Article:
Picture: Global village and campaign spreading awareness of malaria, cholera and HIV/ AIDS in our local weekly market.
I came onto the project as a newly qualified primary school teacher, so as a part of my qualification I was already used to standing in front of a group of people/ a class and do public speaking, taking into consideration the voice projection and the body language. The fact that I had had the relevant experience prior to the project did not necessarily mean that I found the session planning and delivery easy. Quite the opposite I would say, as I had very high expectations of myself and of what I wanted the sessions to look like. My pre-existing expectations of myself and my practice were, however, based on what is available in the country where I normally teach (UK) and it was rather unlikely that I would be able to fulfil those in Cameroon.
Picture: on the way to the classroom.
Firstly, my French is not good enough to deliver a session independently, so I had to learn how to work with a translator, and to ensure that the content translated is the same as the content delivered by me. This was tricky at times – a learning curve both for me and the French speaking facilitator. The lack of French also meant that my motivational talk with the students had to be limited, as every word I wanted to say would have to be translated.
Picture: IT session in progress.
Secondly, the resources available are the resources that the interns bring with them, so that I had to be very creative and I wished I had researched better before the project and had known more about the sessions with children so that I could bring the appropriate didactic aids (e.g. big, plastic tooth/ teeth for teeth brushing presentation etc.).
Picture: group photo after discussion about being healthy and sick.
If I could do the project all over again I would have set my expectations of my practice slightly lower to make them more achievable and realistic in the given circumstances, without feeling disheartened. It was not until I was writing the end of the project report that I realised how much input I actually had into the project and I felt a bit happier about it all. During the project, I had to learn to go with the flow and to enjoy it without asking too many questions. And this skill of letting it go and not stressing about things that I cannot change – the lack of resources, inability to speak French; is something I will take with me back home. Hopefully it will enable me to create a healthier work- life balance to the one I had before coming to Cameroon, as life goes on even if not all of my lessons are perfect.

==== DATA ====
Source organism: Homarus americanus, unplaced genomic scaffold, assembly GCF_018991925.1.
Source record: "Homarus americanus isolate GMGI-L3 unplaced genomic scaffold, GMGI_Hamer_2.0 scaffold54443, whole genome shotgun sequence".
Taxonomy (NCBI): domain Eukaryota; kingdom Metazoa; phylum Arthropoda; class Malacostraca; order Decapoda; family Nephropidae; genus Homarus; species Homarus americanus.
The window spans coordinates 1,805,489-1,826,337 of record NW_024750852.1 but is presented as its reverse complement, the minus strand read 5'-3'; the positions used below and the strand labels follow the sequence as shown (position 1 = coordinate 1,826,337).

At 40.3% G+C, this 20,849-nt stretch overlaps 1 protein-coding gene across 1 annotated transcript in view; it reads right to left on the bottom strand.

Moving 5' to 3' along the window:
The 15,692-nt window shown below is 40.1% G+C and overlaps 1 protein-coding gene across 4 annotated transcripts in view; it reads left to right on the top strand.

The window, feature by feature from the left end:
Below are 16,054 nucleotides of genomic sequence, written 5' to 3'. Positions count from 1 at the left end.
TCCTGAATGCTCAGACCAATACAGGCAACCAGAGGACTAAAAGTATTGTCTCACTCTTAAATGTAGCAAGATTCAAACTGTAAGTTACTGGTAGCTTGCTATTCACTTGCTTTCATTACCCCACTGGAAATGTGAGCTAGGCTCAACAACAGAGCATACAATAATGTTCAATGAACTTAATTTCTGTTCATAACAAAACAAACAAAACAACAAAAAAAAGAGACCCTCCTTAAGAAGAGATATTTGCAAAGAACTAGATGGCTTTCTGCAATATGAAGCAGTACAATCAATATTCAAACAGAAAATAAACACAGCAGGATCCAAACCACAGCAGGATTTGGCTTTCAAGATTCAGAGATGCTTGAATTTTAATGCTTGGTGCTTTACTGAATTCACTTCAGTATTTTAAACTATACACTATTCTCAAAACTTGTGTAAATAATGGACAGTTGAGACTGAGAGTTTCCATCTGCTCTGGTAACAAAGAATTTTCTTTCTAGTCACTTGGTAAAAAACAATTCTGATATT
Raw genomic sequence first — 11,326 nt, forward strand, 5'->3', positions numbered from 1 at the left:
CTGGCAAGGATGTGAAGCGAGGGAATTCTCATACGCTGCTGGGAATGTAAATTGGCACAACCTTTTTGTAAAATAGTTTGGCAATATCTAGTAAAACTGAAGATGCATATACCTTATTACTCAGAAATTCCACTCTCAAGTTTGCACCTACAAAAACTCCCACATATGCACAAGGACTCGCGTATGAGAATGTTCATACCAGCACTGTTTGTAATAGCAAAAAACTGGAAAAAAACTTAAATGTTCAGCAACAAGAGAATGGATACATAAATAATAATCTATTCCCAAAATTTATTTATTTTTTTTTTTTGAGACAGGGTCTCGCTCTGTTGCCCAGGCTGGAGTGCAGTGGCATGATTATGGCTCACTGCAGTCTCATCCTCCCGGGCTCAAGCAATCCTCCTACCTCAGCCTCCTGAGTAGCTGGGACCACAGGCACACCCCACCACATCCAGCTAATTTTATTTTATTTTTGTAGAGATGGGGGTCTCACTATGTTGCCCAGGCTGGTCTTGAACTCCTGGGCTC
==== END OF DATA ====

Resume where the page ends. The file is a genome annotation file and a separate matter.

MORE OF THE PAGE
Picture: taxi ride to the local kingdom! We had 7 people there, excluding the driver the most people in 1 small taxi I’ve experienced, was 10 (excuding the driver).
Timing was another factor that I had to work with and did not always find it easy. Timing goes hand in hand with the concept of “going with the flow” & “letting it go”. Our western approach to life, based on constant chase after something and close relationship with our watch and our mobile phone/ laptop is so far away from my experiences of Bangoua. For the first time in my life I could relax and not worry if things were not happening at the planned time. For the first time in my life, I had nearly 2 weeks with no access to the Internet (out of choice not the unavailability). Initially, I felt completely cut off and lost, but after a few days I did not feel the need to check my email and Facebook all the time. The sensation of newly found freedom and enjoyment of ‘here and now’ with the people in the house was a totally new experience. Not having the access to the outside world was a blessing in disguise as I could truly appreciate and enjoy my time with the other interns, without drifting back home while stuck to the computer screen & the internet.
Picture: the view from our garden: relax and enjoy the tranquillity…